July 2003 archive

Formatting a Simple Function in Python

I use Python often for writing web based applications, such as this weblog you’re reading right now. I love using Python, but I occasionally have problems with making the code asthetically pleasing. This article presents a short case study into formatting a simple function from my website’s picture gallery.

Original code (artifically wrapped for web viewing):


def getThumbnailLink(self):
    return '<a href="%s"><img class="thumbnail" src="%s" width="%s" height="%s"
/></a><br /><span class="thumbnail-title">%s</span>' % (self.getHandPageURL(),
self.getWebPath(self.getThumbnailPath()), self.thumbnailDimensions[0],
self.thumbnailDimensions[1], self.title)

This code presents a simple problem. It has large line of code. I like to keep lines of code to shorter than 79 columns when possible. Additionally, this code is hard to modify. I approached this because I wanted to add an alt attribute into the img tag, but found that where I put the attribute would actually affect the order of elements in the tuple. That’s really unfortunate.

The first attempt to clean up this code was simply by putting a linebreak in between the string literal and the tuple (also artificially wrapped for web viewing):


def getThumbnailLink(self):
    return '<a href="%s"><img class="thumbnail" src="%s" width="%s" height="%s"
/></a><br /><span class="thumbnail-title">%s</span>' % \
        (self.getHandPageURL(), self.getWebPath(self.getThumbnailPath()),
self.thumbnailDimensions[0], self.thumbnailDimensions[1], self.title)

This helped a bit, but both lines were still greater than 79 characters, and it failed entirely to address the problem of the tuple ordering. I whacked at it with the enter and tab keys for a while, but didn’t get anywhere. Fearing I was low on visionary power, I consulted with Lynx. She threw out a chunk of code with shorter lines:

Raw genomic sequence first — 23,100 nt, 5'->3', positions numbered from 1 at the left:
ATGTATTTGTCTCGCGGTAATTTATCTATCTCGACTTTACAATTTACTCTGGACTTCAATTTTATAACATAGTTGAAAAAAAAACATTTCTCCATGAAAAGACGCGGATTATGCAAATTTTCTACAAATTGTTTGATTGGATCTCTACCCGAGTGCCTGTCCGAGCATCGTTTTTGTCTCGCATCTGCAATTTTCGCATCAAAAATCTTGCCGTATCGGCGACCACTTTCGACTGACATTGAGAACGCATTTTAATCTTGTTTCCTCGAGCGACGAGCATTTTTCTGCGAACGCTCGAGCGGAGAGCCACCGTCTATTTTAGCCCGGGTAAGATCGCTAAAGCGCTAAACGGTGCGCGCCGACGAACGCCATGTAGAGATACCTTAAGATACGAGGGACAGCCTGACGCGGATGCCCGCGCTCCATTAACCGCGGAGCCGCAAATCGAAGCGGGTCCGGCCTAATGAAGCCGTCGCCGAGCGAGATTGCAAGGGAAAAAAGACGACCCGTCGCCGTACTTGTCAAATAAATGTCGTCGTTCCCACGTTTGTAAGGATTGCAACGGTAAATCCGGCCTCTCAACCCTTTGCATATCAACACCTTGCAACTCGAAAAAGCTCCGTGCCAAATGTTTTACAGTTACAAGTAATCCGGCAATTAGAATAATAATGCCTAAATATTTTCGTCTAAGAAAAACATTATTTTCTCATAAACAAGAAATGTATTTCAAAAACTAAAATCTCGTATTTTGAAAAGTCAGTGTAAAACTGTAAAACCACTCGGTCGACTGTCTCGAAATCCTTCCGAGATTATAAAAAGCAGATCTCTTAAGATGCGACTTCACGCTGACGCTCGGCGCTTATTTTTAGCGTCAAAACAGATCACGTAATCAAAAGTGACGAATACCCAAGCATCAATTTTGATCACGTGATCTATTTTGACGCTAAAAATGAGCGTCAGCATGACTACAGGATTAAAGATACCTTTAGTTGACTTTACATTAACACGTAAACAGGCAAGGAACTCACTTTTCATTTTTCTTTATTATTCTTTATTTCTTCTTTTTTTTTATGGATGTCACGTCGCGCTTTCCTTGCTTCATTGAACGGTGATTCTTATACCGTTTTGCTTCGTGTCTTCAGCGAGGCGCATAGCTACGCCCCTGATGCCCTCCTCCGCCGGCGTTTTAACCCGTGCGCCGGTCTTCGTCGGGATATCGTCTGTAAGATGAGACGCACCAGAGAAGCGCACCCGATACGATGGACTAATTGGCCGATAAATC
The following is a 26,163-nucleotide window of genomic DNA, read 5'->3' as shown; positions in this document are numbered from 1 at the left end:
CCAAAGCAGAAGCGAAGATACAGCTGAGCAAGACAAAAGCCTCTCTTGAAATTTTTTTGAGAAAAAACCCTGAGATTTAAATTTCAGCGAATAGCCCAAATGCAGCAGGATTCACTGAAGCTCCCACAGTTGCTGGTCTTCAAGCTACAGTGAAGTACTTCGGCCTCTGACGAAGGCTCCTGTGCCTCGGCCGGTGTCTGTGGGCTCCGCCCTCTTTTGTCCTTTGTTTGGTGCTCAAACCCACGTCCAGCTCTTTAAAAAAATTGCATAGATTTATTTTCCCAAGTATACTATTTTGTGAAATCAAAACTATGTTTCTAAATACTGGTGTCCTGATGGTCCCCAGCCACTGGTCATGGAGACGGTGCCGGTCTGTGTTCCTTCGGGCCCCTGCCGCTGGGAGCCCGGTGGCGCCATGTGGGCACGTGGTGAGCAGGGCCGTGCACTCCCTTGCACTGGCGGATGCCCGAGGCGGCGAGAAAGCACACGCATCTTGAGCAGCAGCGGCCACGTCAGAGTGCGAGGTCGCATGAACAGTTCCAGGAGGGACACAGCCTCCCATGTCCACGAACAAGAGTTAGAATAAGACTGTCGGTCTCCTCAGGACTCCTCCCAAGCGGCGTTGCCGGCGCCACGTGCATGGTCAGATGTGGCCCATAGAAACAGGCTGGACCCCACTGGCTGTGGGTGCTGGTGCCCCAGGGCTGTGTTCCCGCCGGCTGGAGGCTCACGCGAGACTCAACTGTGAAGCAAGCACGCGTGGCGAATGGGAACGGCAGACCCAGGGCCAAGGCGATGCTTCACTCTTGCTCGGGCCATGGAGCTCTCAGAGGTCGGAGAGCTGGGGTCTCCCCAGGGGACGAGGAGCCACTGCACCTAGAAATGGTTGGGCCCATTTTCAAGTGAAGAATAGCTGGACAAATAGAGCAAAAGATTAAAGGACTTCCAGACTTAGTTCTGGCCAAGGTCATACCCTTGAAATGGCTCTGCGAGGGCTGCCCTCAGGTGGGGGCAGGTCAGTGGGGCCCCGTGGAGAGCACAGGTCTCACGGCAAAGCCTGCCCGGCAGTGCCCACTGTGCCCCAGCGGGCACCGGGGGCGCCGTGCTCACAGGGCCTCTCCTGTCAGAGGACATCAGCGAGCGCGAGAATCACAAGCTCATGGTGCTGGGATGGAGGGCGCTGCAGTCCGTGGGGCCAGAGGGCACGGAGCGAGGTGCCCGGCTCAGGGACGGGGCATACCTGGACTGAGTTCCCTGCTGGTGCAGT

def getThumbnailLink(self):
    ret1 = '<a href="%s"><img class="thumbnail" src="%s" width="%s"'
    ret2 = ' height="%s" /></a><br /><span class="thumbnail-title">%s</span>'
    t = self.getWebPath(self.getThumbnailPath())
    ret1 = ret1 % (self.getHandPageURL(), t, self.thumbnailDimensions[0])
    ret2 = ret2 % (self.thumbnailDimensions[1], self.title)
    return "%s%s" % (ret1, ret2)

This code was a bit of an improvement. It’s a bit more flexible because there aren’t any tuples of arguments that are quite as long as the original, and the code lines are shorter. The function has grown a bunch of extra operations (but who cares?), and a number of extra lines (oh, my poor hard drive…), but it’s definately an improvement.

I wondered whether there wasn’t a better way to write such a small function. I thought about common templating systems and how they work, such as [A-Z]SP, but I didn’t want to do anything that complex. I like the idea of seperating code and HTML, and this current function and server-page technologies do the opposite of that. I pounded at it for a bit, and came up with this function:


def getThumbnailLink(self):
    htmlText = """
        <a href="%(handURL)s">
            <img class="thumbnail" src="%(thumbnailImageURL)s" alt="[%(title)s]"
            width="%(thumbnailImageWidth)s" height="%(thumbnailImageHeight)s" />
        </a>
        <br />
        <span class="thumbnail-title">%(title)s</span>"""
    return htmlText % \
        {'handURL': self.getHandPageURL(),
        'thumbnailImageURL': self.getWebPath(self.getThumbnailPath()),
        'thumbnailImageWidth': self.thumbnailDimensions[0],
        'thumbnailImageHeight': self.thumbnailDimensions[1],
        'title': self.title}

This function shortens the lines of code, addresses the issue of the tuple ordering, and it also seperates the HTML from the Python code. It would be easy to get the htmlText variable from a module full of HTML strings which define the entire web page. It wouldn’t be as flexible as a full-out template system, but I like it more.